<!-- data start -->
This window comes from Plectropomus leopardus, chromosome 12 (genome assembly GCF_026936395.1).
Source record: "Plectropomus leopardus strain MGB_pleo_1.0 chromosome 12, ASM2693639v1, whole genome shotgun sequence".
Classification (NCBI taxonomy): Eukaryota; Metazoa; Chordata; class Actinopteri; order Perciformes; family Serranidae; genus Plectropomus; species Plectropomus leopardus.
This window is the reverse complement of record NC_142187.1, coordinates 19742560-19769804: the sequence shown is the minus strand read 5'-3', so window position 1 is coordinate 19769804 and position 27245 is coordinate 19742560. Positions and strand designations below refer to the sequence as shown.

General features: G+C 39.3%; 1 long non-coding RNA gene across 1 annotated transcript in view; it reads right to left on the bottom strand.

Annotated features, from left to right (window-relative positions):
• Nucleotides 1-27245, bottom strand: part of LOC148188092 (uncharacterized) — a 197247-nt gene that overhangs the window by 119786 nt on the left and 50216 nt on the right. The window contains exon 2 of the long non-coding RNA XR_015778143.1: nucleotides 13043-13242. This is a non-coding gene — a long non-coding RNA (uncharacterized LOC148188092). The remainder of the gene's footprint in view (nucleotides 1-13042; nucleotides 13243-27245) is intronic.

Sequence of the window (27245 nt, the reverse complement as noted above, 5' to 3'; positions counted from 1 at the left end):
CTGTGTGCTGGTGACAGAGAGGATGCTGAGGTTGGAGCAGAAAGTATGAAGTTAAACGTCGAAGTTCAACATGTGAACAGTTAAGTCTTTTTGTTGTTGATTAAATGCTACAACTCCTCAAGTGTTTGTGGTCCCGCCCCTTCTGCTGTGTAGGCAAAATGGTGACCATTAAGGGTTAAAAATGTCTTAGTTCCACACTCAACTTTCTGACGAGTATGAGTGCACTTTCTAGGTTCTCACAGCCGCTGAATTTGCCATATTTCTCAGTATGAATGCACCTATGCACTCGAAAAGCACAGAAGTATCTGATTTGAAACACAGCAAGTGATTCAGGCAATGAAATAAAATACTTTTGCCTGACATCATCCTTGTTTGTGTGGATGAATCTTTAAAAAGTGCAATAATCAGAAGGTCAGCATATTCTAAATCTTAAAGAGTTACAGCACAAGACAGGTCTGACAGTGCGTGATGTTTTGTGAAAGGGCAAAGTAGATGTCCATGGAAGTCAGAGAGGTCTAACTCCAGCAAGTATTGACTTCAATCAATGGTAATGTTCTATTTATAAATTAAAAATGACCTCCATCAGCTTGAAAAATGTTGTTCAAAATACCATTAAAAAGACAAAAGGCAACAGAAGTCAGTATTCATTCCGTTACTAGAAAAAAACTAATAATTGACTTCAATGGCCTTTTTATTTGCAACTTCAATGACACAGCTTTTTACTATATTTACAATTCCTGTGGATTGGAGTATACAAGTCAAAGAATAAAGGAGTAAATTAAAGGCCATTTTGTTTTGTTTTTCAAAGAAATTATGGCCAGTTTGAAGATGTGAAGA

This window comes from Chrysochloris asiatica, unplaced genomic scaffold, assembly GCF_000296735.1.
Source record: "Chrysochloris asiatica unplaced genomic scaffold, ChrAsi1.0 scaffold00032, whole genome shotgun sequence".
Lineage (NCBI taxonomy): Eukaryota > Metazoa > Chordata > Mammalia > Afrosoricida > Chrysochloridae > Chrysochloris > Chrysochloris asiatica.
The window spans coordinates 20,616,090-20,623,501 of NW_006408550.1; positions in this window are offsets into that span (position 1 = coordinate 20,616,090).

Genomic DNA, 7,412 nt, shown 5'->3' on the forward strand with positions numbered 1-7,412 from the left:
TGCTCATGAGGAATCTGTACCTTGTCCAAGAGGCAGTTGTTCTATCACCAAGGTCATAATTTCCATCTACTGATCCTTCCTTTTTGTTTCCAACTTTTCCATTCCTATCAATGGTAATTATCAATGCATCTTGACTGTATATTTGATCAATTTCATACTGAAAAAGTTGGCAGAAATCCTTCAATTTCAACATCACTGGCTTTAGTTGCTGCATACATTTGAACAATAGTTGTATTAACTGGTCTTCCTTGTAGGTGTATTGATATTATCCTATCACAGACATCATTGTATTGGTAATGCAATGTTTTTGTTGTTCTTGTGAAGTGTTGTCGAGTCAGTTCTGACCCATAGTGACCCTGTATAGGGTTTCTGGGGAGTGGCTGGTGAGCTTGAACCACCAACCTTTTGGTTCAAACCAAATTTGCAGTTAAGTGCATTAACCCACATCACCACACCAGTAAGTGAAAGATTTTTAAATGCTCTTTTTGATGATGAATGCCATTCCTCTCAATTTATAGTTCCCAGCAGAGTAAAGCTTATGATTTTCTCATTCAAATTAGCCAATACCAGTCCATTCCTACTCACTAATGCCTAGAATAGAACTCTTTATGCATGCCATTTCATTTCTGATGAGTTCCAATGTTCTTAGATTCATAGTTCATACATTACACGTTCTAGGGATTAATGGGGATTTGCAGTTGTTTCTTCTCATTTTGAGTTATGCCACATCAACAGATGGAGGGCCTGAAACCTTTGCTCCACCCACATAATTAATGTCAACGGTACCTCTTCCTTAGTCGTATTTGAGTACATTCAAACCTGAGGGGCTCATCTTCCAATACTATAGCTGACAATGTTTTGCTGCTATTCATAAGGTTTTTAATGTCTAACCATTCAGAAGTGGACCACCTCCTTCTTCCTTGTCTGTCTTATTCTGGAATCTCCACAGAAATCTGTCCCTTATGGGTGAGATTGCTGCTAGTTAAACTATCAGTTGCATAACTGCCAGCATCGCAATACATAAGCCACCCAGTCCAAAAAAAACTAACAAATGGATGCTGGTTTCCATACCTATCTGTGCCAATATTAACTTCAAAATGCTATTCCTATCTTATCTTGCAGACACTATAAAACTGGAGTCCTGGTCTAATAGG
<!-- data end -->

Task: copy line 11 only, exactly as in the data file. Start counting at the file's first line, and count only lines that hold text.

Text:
Source record: "Chrysochloris asiatica unplaced genomic scaffold, ChrAsi1.0 scaffold00032, whole genome shotgun sequence".